By Gary R’nel
PHILADELPHIA (CBS) — For New Jersey Senator Robert Menendez this may be mission impossible: To assist in the restoration of constituency faith in our elected representatives. To restore trust in the fiefdom that is known as Capitol Hill and its resident lawmakers. His colleagues in the Senate should demand that he step aside in reaction to a 68 page indictment.READ MORE: 6 Pedestrians Hit By Driver While Leaving Chester Church, Police Say
The indictment documents gifts and favors exchanged by the Senator and Dr. Salomon Melgen, a Dominican-born eye surgeon who invested heavily in Mr. Menendez’s political career. Quid Pro Quo was the order of the day for both men.
The two were indicted for one count of conspiracy, one count of violating the travel act, eight counts of bribery and three counts of honest services fraud; Menendez was also charged with one count of making false statements. The most damning portion of the indictment charts Menendez’s advocacy on behalf of Dr. Melgen when federal officials, in 2009, found that he had overbilled Medicare by nearly $9 million. Menendez traveled to the Dominican Republic aboard Dr. Melgen’s private jet, one of a series of such trips he failed to disclose. Also in 2012, federal prosecutors maintain Menendez’s staff contacted the State Department to protect Dr.Melgen’s interest in a Dominican cargo screening company.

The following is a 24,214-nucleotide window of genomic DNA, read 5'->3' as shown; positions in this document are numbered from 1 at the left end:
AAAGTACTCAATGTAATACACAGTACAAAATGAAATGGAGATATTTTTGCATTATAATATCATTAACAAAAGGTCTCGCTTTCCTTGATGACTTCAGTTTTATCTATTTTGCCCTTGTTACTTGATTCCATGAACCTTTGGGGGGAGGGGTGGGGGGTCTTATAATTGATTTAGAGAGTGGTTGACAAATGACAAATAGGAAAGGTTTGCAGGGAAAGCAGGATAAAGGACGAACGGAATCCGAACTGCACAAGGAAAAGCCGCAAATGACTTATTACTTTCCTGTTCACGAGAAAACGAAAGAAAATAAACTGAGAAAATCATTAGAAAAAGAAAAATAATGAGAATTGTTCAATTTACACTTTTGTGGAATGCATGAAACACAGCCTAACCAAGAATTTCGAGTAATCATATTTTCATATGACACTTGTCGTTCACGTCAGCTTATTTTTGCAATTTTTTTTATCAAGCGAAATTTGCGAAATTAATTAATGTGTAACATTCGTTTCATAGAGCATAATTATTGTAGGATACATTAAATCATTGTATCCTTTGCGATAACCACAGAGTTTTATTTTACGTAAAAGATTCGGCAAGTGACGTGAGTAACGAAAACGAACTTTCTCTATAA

Menendez has said he’s innocent, noting that he has been friends with Melgen for more than 20 years and that the two families have spent holidays and other special occasions together.READ MORE: 21-Year-Old Dead, 2 Injured During Saturday Night Shootings Across Philadelphia
He charged that prosecutors “don’t know the difference between friendship and corruption and have chosen to twist my duties as a senator and my friendship into something that is improper.”
An existential threat to our democracy and representative form of government arises when citizens are overwhelmed by a feeling of mistrust in elected officials and feel increasingly disenfranchised from the political process. When constituent apathy reaches a plateau that encourages diminished voter turnout, the very structure of our government is threatened. The concentration among the elite in power is fortified. Our representative form of government is under duress.
Only 36 percent of eligible voters voted in this year’s midterm elections, down from 40 percent who voted in 2010.
There is no other developed democracy in the world that, when it holds an election in which all of the seats in a lower house are on the ballot, has a turnout of less than half of its eligible voters. In the last presidential election, 57 percent of eligible voters went to the polls. Our forefathers would be mortified.
Senator Menendez, the charges in this indictment are the very reason why fewer Americans participate in the electoral process. Mistrust in government and those who represent it. You are entitled to defend what you perceive to be your innocence. You are not entitled to further disenfranchise your constituents. Resign now.